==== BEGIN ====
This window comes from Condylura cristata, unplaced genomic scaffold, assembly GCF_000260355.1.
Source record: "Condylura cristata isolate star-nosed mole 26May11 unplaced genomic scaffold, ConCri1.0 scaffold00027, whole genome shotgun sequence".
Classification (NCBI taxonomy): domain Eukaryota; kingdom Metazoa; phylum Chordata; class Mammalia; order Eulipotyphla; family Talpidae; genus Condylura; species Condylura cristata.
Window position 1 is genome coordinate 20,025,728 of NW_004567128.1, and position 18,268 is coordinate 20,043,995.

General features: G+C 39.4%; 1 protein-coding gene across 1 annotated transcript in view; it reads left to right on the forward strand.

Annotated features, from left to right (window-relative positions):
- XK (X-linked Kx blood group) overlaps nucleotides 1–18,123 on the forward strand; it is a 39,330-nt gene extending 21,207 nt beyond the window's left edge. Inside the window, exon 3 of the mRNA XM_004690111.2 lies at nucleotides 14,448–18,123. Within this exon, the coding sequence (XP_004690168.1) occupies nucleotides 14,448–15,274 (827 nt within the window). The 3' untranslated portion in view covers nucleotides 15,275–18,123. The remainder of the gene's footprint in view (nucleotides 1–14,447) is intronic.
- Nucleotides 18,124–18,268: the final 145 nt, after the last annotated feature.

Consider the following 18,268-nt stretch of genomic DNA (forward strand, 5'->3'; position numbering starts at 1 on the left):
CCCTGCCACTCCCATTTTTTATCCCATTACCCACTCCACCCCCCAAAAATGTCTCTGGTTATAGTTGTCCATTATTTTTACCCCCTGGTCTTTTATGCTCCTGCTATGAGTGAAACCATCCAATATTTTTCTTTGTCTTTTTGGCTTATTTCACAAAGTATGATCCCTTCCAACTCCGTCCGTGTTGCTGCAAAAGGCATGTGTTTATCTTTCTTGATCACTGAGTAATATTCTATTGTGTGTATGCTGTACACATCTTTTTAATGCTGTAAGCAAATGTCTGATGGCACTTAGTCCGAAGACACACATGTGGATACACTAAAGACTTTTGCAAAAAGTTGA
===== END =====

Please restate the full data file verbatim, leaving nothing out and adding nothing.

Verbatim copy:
This window comes from Condylura cristata, unplaced genomic scaffold, assembly GCF_000260355.1.
Source record: "Condylura cristata isolate star-nosed mole 26May11 unplaced genomic scaffold, ConCri1.0 scaffold00027, whole genome shotgun sequence".
Classification (NCBI taxonomy): domain Eukaryota; kingdom Metazoa; phylum Chordata; class Mammalia; order Eulipotyphla; family Talpidae; genus Condylura; species Condylura cristata.
Window position 1 is genome coordinate 20,025,728 of NW_004567128.1, and position 18,268 is coordinate 20,043,995.

General features: G+C 39.4%; 1 protein-coding gene across 1 annotated transcript in view; it reads left to right on the forward strand.

Annotated features, from left to right (window-relative positions):
- XK (X-linked Kx blood group) overlaps nucleotides 1–18,123 on the forward strand; it is a 39,330-nt gene extending 21,207 nt beyond the window's left edge. Inside the window, exon 3 of the mRNA XM_004690111.2 lies at nucleotides 14,448–18,123. Within this exon, the coding sequence (XP_004690168.1) occupies nucleotides 14,448–15,274 (827 nt within the window). The 3' untranslated portion in view covers nucleotides 15,275–18,123. The remainder of the gene's footprint in view (nucleotides 1–14,447) is intronic.
- Nucleotides 18,124–18,268: the final 145 nt, after the last annotated feature.

Consider the following 18,268-nt stretch of genomic DNA (forward strand, 5'->3'; position numbering starts at 1 on the left):
CCCTGCCACTCCCATTTTTTATCCCATTACCCACTCCACCCCCCAAAAATGTCTCTGGTTATAGTTGTCCATTATTTTTACCCCCTGGTCTTTTATGCTCCTGCTATGAGTGAAACCATCCAATATTTTTCTTTGTCTTTTTGGCTTATTTCACAAAGTATGATCCCTTCCAACTCCGTCCGTGTTGCTGCAAAAGGCATGTGTTTATCTTTCTTGATCACTGAGTAATATTCTATTGTGTGTATGCTGTACACATCTTTTTAATGCTGTAAGCAAATGTCTGATGGCACTTAGTCCGAAGACACACATGTGGATACACTAAAGACTTTTGCAAAAAGTTGA